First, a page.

The concentration of the polyhydroxy constituents in a rigid foam formulation may vary from 8 0 percent of the total amount of ingredients, .but preferably this concentration would be in the'range of 40-60 percent of the total.
Of the isocyanates, tolylene diis'ocyanate is the most Widely used of the commercial diisocyanates. It is the cheapest to produce and has the added advantages of being a liquidat room temperature, not dimeriZin-g readily on standing, and having a moderately low vapor pressure, so that it is not a serious lachrymator it handled With reasonable precautions. The cheapest and most readily available commercial product is the /20'mixture of 2,4- and 2,6-tolylene diisocyanates. Also available is a 65/35 mixture of the two isomers. The pure 2,4isomer is the most expensive, but all may be used if desired.
Other aromatic diand tri-isocyanates have been and may be used, including 1,5-naphthalene diisocyanate, 4,4-diphenylmethane diisocyanate, 1,4-phenylene diiso cyanate, and 4,4,4"-triphenylmethane triisocyanate.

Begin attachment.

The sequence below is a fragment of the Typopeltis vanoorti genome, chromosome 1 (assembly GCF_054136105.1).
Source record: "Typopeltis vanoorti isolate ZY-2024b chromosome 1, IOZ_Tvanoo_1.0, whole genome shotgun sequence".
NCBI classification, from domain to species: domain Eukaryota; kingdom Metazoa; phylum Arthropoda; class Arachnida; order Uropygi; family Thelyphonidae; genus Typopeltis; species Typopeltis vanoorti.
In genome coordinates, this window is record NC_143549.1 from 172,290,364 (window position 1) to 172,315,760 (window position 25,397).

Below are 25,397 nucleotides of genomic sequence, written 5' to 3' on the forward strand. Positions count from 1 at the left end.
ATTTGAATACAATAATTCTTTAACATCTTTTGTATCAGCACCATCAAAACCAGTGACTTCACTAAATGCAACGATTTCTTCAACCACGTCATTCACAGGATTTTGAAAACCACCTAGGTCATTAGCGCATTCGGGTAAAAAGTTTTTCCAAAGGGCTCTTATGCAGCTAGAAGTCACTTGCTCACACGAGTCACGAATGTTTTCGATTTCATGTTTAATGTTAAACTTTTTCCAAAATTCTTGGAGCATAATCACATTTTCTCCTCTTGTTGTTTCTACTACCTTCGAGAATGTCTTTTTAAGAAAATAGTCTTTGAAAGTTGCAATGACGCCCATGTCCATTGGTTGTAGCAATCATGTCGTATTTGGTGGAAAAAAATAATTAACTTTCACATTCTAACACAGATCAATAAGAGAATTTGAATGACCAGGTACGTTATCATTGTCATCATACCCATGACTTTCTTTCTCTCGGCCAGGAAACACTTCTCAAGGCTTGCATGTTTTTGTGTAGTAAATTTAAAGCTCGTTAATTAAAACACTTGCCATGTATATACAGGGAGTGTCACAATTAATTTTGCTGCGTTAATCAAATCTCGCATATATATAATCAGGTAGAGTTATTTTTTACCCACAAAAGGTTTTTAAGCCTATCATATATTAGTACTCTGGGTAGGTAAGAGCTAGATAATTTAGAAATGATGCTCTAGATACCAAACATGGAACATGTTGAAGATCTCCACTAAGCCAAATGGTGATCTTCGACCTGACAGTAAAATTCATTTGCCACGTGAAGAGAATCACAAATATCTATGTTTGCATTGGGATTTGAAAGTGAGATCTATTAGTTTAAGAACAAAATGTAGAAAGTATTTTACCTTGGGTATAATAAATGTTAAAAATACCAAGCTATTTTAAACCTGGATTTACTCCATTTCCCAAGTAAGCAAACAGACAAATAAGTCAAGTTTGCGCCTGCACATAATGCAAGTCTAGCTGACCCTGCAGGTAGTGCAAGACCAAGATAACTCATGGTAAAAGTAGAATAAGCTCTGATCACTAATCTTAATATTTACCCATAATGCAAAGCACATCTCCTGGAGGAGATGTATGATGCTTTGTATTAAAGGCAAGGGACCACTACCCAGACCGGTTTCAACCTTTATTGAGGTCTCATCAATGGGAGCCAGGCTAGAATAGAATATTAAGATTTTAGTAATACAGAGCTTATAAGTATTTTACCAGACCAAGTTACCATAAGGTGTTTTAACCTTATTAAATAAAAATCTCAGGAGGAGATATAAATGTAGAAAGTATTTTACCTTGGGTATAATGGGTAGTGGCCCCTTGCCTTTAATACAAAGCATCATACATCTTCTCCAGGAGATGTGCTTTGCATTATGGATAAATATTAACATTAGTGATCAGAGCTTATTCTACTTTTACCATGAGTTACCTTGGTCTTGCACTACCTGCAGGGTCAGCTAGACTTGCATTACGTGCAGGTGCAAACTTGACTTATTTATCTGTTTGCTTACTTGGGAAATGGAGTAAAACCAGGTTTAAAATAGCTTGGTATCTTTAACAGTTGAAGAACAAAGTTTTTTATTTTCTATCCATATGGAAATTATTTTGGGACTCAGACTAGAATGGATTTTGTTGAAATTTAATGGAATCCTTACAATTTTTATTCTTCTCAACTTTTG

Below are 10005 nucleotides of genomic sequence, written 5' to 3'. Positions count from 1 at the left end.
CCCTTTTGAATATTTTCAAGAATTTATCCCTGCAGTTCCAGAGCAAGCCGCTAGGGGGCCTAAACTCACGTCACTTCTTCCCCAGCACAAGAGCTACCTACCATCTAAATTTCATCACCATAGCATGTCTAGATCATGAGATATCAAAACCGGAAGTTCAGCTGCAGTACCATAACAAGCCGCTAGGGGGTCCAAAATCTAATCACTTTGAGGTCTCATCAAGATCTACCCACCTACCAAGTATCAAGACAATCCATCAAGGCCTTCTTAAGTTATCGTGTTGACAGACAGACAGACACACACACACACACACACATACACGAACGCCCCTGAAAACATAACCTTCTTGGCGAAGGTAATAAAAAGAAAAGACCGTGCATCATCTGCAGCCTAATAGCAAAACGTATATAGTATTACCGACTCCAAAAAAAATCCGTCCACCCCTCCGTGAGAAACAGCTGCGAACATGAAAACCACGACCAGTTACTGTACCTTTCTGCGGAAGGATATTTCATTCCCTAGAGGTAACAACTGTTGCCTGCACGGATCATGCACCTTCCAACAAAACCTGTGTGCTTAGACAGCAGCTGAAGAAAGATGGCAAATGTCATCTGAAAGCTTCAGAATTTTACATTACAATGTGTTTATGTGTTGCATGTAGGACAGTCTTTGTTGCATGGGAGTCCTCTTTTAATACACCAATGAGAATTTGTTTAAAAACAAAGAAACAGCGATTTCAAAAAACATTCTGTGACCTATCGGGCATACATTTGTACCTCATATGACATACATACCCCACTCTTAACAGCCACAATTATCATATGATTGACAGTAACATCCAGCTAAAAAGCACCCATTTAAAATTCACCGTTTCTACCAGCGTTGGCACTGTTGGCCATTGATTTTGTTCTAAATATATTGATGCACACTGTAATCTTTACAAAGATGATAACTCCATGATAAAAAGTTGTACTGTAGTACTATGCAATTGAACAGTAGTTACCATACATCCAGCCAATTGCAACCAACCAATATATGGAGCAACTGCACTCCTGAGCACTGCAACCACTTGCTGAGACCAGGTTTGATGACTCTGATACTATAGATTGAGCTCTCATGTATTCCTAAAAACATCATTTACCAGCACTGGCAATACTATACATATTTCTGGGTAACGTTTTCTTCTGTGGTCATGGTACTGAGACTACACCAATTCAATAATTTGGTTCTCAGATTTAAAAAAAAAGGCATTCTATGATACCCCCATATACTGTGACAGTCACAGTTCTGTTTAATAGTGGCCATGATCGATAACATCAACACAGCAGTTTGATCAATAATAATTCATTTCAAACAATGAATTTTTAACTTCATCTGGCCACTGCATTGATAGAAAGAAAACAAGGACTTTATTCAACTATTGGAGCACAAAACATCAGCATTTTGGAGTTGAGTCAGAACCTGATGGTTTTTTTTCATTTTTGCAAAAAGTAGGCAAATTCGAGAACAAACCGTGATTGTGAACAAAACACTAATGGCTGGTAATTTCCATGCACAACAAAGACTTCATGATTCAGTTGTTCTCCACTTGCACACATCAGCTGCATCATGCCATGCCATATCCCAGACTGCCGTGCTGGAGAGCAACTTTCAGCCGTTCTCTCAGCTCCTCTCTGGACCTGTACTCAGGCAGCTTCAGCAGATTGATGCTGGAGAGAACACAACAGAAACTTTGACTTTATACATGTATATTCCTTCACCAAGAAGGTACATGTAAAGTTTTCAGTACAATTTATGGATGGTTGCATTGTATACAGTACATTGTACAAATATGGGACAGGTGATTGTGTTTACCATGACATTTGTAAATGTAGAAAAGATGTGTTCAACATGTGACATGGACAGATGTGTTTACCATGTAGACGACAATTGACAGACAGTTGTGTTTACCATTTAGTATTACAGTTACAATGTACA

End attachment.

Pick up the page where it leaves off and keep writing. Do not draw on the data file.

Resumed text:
The diisocyanate used in a rigid foam formulation may constitute 30-60 percent of the total amount of ingredients, but this concentration preferably will be in the range of 4050 percent of the total. The molar ratio of isocyanate groups to hydroxyl groups will be at least 2:1. Practically, this molar ratio will be higher; e.g., 2.5:1 or even 3:1. As a result, for rigid foam formulations, the excess of free isocyanate groups will be 1035 percent, but preferably in the range of 10-20 percent. Such a value obviously will be determined only where the prepolymer technique is used. This excess is required for the foaming reaction and the crosslinking reactions which take place later.